Tuesday, July 5, 2022

Rogue companies dupe youth into drugs and prostitution

With or without their passports, the unscrupulous money mongers who shipped Botswana youth into poverty, emotional stress and shame, abroad on empty offers of jobs and opportunity, will be sent packing, when Botswana’s police services are through with their investigations.

Government spokespeople say there are several bogus companies, most of them established by foreigners, that prey on young jobseekers and Batswana seeking further education, ripping them off of cash and property in exchange for false offers of opportunities outside the country.

Streams of Batswana are returning home to Botswana distraught and penniless from as far afield as Ireland, and some are still struggling to make it back.
Sunday Standard interviewed some of Batswana who returned from Ireland as well as those who are trying to make a living there, most of whom preferred to remain anonymous.

Many say they were swindled and given empty promises by Preuma Concepts situated in Broadhurst.

They first saw an advert in a local newspaper and followed the directions to the office where they were assisted by two ladies a man named only as ‘Tony’ and the director of the company.
One said they demanded P200 for registration and the students later paid them about P16,500 for school fees.

“I was very excited after I paid my school fees because I knew that I would be going to Ireland where I would make a lot of money,” she said.

Another said: “I became suspicious upon my arrival in Ireland where I waited about for hours at the airport waiting to be picked by the school but nothing came until I took a bus to the school. They said the school told them that they do not pick students at the air port.”

They said things came to a head when they arrived and were told that a room is shared by eight students.
They said ladies are forced into prostitution while men do drugs for a living.

“It is not easy to come and reveal your identity because we are afraid that if the public gets to know they will judge us not understanding the circumstances that we found ourselves in. It’s really bad.

“We would like to appeal to Batswana that they should be careful when they see such adverts in newspapers and they should not be fooled by such adverts.”

Speaking to Sunday Standard, Sarumi Adetayo, the managing director of Preuma Concepts, said: “Sometime this year, my office was raided by the Directorate of Intelligence and Security officers from which they took my computers and detained me together with my friend. I was later released.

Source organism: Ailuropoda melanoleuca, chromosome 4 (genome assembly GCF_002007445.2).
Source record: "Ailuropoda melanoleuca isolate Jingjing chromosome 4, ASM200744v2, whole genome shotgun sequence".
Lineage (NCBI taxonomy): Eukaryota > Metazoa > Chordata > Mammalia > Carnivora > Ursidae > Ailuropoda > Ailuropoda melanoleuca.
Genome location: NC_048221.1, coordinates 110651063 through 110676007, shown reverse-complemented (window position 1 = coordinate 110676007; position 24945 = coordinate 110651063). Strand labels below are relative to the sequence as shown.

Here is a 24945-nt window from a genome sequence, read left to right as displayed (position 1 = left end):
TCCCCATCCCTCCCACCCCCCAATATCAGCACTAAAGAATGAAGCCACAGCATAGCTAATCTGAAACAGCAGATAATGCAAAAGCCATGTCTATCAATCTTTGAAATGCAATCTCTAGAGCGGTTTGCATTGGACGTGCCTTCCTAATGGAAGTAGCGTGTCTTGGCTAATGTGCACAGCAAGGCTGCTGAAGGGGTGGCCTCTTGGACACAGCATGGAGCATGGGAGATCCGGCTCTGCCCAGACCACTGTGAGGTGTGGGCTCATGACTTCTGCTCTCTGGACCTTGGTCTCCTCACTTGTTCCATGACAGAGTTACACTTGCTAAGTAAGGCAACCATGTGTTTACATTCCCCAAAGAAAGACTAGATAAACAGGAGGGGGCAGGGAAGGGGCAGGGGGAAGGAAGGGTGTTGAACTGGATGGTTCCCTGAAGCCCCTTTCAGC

He admitted that his company has sent dozens of Batswana to study in Ireland to work while studying.

“I have never cheated any person or made empty promises to those who are studying in Ireland,” he said.

He stressed that there is no Motswana who is stranded in Ireland or forced to do prostitution or drug dealing for survival.

Adetayo said he encourages students to have enough pocket money before they go to Ireland because the country is expensive.

“I do send Batswana students overseas, especially to Ireland,” he confirmed.
On 31 July the Ministry of Defence, Justice and Security issued a press statement informing the general public about unscrupulous individuals and companies operated by locals and foreigners, which are currently preying on unsuspecting citizens with false promises of obtaining employment, study and travel opportunities outside Botswana as far as Australia, Canada, Ireland, UK and the United States of America.

The press statement states that the criminal syndicates often approach their victims through legitimate sounding newspaper advertisements as emails.

It further says once they have travelled to their destinations, many of the victims have found themselves stranded while some are forced into circumstances such as prostitution, involuntary labour or refugees.

The ministry advises the public to exercise caution in dealing with situations that promise overseas opportunities.

The public is further encouraged to check the veracity of such offers with the Directorate of Intelligence and Security.


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